3. Georgia Tech holds its Pro Day today. Here are Synjyn Days and Shaq Mason getting measured. You can watch on ESPN3.
Here are a few more links:
- Clemson quarterback Nick Schuessler has impressed in the early part of spring.
- New Jersey's Anthony Brown is Syracuse's top quarterback target in 2016.
- Meet Lorenzo Mauldin, Kentucky Colonel.
- ICYMI: Virginia signee Juan Thornhill made SportsCenter for his ridiculous dunks.
- Bonus video, just because: This Dean Smith painting is remarkable.
Ten starters return, making the group heavy on experience. Five rank among the Top 25 players at any position this spring, making the group deeper than a year ago.
Put Deshaun Watson, Justin Thomas, Brad Kaaya, Marquise Williams and Jacoby Brissett up against the top five quarterbacks in any other Power 5 league, and the ACC looks better than just about everybody.
No surprise, especially when you consider recent history. The ACC seems to go in three-year cycles when it comes to its quarterback breadth and depth. In 2012, the ACC had one 4,000-yard passer and six 3,000-yard passers, including Tajh Boyd, EJ Manuel and Mike Glennon. All three players ended up getting drafted -- Manuel went in the first round.
Rewind three years before that, and the ACC had standouts Christian Ponder, Russell Wilson, Kyle Parker, Tyrod Taylor and Josh Nesbitt.
Since 2005, the ACC has had 13 quarterbacks drafted, including three in the first round. Winston is poised to become the fourth.
Why this has gone in three-year cycles is more coincidental than anything. The stage has been set for a quarterback revival this year because the ACC was extremely young at quarterback last year: Ten schools were forced to replace starters.
It is rare to see so much turnover at the most high-profile position on the field at so many schools at once. Even in the year that preceded 2012, only half the schools in the league had to replace their starting quarterbacks.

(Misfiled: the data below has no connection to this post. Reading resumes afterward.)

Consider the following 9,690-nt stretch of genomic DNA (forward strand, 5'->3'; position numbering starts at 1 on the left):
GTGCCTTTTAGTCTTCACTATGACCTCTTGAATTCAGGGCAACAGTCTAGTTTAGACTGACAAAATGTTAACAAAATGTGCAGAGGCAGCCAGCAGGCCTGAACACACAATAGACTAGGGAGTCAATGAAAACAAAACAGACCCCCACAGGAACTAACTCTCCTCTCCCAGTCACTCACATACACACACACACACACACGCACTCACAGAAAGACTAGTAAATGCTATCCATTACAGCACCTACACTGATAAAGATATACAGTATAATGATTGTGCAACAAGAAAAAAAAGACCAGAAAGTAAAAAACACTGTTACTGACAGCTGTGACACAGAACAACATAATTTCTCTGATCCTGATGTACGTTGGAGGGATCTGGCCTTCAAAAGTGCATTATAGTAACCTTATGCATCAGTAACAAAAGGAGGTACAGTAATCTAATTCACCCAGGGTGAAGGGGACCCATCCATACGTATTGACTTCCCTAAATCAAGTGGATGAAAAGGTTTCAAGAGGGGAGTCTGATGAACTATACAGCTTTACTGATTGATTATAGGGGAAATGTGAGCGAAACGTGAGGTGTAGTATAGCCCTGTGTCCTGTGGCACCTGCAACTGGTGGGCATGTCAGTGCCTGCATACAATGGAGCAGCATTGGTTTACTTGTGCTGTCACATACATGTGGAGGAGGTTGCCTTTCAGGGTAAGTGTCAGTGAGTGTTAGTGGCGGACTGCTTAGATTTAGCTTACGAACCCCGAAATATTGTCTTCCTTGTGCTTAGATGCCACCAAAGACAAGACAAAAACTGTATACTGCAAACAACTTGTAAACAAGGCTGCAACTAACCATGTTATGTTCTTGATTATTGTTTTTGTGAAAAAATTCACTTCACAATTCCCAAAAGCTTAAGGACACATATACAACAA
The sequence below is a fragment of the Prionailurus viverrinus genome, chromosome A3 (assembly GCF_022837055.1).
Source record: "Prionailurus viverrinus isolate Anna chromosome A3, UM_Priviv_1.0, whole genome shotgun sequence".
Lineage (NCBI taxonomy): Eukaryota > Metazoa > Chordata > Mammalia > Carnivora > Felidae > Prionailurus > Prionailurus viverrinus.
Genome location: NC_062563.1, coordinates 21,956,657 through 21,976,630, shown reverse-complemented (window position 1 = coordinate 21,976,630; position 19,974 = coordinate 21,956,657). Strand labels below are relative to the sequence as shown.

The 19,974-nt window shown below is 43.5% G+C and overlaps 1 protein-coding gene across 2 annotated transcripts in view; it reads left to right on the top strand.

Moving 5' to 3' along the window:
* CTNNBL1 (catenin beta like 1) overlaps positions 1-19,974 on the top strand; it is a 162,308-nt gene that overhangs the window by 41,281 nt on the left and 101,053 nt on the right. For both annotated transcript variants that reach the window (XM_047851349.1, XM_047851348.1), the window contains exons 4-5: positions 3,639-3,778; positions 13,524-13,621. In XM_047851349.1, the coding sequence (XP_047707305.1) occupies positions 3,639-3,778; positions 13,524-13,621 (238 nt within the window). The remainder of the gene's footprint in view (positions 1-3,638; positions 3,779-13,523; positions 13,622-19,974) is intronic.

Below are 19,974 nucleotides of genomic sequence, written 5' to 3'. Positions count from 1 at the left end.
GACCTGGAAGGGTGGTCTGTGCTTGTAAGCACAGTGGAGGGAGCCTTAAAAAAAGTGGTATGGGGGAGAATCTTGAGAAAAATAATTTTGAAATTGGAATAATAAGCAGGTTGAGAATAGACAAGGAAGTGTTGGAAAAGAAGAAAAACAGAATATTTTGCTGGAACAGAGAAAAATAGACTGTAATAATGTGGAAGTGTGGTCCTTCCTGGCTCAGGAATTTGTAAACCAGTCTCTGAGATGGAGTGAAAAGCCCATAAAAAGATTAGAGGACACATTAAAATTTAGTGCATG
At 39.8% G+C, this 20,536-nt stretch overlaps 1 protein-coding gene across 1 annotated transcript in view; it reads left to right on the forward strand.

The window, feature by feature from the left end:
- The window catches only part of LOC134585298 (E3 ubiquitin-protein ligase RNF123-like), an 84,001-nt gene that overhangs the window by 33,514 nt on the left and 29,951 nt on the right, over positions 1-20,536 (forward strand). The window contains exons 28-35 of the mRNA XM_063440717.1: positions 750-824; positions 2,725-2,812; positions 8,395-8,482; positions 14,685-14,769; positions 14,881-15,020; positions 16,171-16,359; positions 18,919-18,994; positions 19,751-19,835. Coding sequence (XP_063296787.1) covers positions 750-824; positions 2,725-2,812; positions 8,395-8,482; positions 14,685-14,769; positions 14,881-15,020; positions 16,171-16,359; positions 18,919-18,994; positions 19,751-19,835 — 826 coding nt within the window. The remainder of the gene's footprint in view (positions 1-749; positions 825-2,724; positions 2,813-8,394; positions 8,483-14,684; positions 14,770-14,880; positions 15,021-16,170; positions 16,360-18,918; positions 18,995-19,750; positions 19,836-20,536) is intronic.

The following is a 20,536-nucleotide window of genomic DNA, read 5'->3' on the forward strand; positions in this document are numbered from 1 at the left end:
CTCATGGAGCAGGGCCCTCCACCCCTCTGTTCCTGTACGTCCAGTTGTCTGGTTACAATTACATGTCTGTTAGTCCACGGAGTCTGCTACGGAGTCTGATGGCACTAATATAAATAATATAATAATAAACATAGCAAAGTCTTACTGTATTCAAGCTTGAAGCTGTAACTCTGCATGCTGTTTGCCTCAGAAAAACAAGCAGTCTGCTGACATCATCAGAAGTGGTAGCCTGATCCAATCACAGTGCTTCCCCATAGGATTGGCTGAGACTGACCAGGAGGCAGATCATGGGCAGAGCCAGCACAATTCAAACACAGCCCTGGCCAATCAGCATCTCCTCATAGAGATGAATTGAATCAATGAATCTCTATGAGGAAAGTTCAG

So there were many opportunities. Now add in another unique situation: Mostly underclassmen filled the open positions. Of the 10 first-year starters, only three were juniors or seniors. All happened to be transfers -- Tyler Murphy at Boston College, Brissett and Michael Brewer at Virginia Tech.
Several schools were forced to turn to true freshmen. Two succeeded immediately: Kaaya -- the ACC rookie of the year -- and Watson, who showed flashes of brilliance when he was healthy enough to play.
In all, five true freshmen ended up starting at least one game in the ACC -- more than any other Power 5 conference. Though Kaaya and Watson are the only two definitive starters returning, Reggie Bonnafon at Louisville and John Wolford at Wake Forest will have an opportunity to earn starting jobs back. The other, AJ Long at Syracuse, plans to redshirt now that starter Terrel Hunt is healthy.
To put the freshman numbers into further context, last year also was the first time in league history two true freshmen started on opening day -- Kaaya and Wolford ended up starting every single game for their respective teams last season.
So the growing pains from 2014 have led to what should be a big moment for the ACC in 2015. All five top-tier quarterbacks -- Watson, Kaaya, Thomas, Brissett and Williams -- already have way-too-early Heisman odds posted.
Others have an opportunity for big years as well. Pitt coaches are excited about the potential for Chad Voytik; the same goes for Duke coaches and Thomas Sirk. Florida State has been able to develop quarterbacks at will under coach Jimbo Fisher, so whoever earns the starting job there will have an opportunity to join in the top-notch quarterback club. Bobby Petrino has not been a wall flower at developing his quarterbacks, either.